This page describes a brief history of the signing RPC methods in MetaMask. Learn how to use the recommended signing methods.
eth_sign is MetaMask's original signing method.
It allows signing an arbitrary hash, which means it can be used to sign transactions, or any other
data, making it a dangerous phishing risk.
eth_sign is deprecated.
MetaMask disables this method by default and doesn't recommend using this method in production.
However, some applications (usually internal administrator panels) use this method for its ease of
use, or because of an inability to change the associated dapp.
If a wallet user must interact with a dapp that still uses
eth_sign and accepts the risks,
they can still re-enable it through advanced settings.
the next implemented signing method, which adds a prefix to the signed data so it can't impersonate
This method also displays human-readable text when UTF-8 encoded, making it a popular choice for
The text prefix of
personal_sign makes signatures expensive to verify on-chain.
If you don't need signatures to be efficiently processed on-chain, you can
use this method.
eth_signTypedData, which is:
- Cheap to verify on chain.
- Protected against phishing signatures.
If on-chain verifiability cost is a high priority for you, we recommend using this method.
The EIP-712 specification changed several times while retaining the same EIP, meaning that MetaMask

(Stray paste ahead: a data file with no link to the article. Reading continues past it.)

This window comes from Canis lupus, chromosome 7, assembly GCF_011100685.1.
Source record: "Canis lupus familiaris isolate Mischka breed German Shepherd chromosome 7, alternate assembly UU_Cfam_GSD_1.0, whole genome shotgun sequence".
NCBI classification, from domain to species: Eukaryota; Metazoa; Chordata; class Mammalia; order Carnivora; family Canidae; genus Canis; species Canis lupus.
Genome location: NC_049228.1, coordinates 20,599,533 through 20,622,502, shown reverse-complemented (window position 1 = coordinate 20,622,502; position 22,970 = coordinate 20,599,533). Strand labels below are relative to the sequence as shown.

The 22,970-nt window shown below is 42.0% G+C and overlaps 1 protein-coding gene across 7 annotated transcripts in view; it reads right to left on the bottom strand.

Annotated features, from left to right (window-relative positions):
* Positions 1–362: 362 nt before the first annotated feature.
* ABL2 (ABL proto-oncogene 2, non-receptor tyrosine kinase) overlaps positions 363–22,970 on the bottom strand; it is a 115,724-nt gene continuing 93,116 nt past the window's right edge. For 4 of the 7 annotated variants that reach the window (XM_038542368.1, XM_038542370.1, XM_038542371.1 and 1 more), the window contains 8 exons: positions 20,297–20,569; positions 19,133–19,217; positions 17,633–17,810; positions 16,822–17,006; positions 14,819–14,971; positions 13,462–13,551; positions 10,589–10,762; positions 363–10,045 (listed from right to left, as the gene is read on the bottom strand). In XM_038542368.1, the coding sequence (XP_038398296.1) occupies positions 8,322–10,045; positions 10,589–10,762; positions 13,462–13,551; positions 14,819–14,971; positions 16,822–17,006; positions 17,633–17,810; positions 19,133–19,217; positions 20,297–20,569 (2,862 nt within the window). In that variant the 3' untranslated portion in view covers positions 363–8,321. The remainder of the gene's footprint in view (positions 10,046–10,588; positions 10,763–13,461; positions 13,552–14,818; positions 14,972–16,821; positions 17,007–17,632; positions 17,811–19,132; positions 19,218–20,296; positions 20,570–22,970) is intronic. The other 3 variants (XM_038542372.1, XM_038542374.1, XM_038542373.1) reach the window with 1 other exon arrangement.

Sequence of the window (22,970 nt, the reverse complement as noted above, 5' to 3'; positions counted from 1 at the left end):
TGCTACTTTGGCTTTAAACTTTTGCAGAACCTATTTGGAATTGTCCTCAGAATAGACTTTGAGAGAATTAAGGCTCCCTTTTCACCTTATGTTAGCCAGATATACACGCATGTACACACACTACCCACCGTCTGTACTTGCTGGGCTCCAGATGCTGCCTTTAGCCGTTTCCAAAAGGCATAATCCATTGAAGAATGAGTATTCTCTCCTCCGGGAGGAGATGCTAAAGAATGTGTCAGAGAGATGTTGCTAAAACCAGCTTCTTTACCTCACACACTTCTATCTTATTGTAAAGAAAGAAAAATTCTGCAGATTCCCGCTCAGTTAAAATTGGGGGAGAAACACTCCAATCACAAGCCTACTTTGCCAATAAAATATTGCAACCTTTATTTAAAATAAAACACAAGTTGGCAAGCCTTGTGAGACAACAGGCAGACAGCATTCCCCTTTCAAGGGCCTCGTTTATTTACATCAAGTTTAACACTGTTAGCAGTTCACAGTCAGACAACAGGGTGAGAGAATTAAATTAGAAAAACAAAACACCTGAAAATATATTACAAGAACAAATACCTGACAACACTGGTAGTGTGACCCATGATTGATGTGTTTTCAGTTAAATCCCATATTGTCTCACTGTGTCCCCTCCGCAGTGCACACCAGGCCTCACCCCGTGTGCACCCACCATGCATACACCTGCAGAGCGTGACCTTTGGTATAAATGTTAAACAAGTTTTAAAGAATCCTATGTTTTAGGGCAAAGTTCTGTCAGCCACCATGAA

eth_signTypedData as the earliest proposed version, then implemented later
versions with hard-versioned method names:
eth_signTypedData_v1– The same as
eth_signTypedData. Read the introductory blog post to this method.
eth_signTypedData_v3– A highly used version of the EIP-712 specification. Read the introductory blog post to this method.
eth_signTypedData_v4– The latest version of the EIP-712 specification, with added support for arrays and a breaking fix for the way structs are encoded. Read the introductory blog post to this method.
All early versions of this method lack later security improvements.
We recommend using the latest version,
To avoid compatibility issues between clients, we recommend using the hard-versioned method names.
v2 represents an intermediary design that the Cipher browser implemented –
MetaMask has room to implement it if there's enough developer demand for it.